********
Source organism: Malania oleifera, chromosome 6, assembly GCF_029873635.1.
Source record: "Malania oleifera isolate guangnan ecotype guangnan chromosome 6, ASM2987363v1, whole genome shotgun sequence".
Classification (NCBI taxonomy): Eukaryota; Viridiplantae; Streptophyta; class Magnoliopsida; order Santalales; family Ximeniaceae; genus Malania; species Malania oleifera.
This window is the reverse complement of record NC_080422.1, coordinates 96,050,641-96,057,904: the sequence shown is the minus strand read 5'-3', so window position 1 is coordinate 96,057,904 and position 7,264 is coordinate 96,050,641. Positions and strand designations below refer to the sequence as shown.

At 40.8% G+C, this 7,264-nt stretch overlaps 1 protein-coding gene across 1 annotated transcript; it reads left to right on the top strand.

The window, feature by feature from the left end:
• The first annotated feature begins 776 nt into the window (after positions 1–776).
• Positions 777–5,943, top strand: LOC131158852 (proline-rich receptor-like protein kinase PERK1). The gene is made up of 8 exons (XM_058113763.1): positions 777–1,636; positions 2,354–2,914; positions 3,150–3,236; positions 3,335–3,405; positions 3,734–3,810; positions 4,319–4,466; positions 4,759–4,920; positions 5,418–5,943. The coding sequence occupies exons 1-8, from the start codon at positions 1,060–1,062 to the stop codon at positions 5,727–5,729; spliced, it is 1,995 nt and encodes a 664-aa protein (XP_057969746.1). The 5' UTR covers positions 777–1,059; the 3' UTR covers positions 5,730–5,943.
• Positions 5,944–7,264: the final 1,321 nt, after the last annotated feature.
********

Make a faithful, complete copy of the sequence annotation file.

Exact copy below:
Source organism: Malania oleifera, chromosome 6, assembly GCF_029873635.1.
Source record: "Malania oleifera isolate guangnan ecotype guangnan chromosome 6, ASM2987363v1, whole genome shotgun sequence".
Classification (NCBI taxonomy): Eukaryota; Viridiplantae; Streptophyta; class Magnoliopsida; order Santalales; family Ximeniaceae; genus Malania; species Malania oleifera.
This window is the reverse complement of record NC_080422.1, coordinates 96,050,641-96,057,904: the sequence shown is the minus strand read 5'-3', so window position 1 is coordinate 96,057,904 and position 7,264 is coordinate 96,050,641. Positions and strand designations below refer to the sequence as shown.

At 40.8% G+C, this 7,264-nt stretch overlaps 1 protein-coding gene across 1 annotated transcript; it reads left to right on the top strand.

The window, feature by feature from the left end:
• The first annotated feature begins 776 nt into the window (after positions 1–776).
• Positions 777–5,943, top strand: LOC131158852 (proline-rich receptor-like protein kinase PERK1). The gene is made up of 8 exons (XM_058113763.1): positions 777–1,636; positions 2,354–2,914; positions 3,150–3,236; positions 3,335–3,405; positions 3,734–3,810; positions 4,319–4,466; positions 4,759–4,920; positions 5,418–5,943. The coding sequence occupies exons 1-8, from the start codon at positions 1,060–1,062 to the stop codon at positions 5,727–5,729; spliced, it is 1,995 nt and encodes a 664-aa protein (XP_057969746.1). The 5' UTR covers positions 777–1,059; the 3' UTR covers positions 5,730–5,943.
• Positions 5,944–7,264: the final 1,321 nt, after the last annotated feature.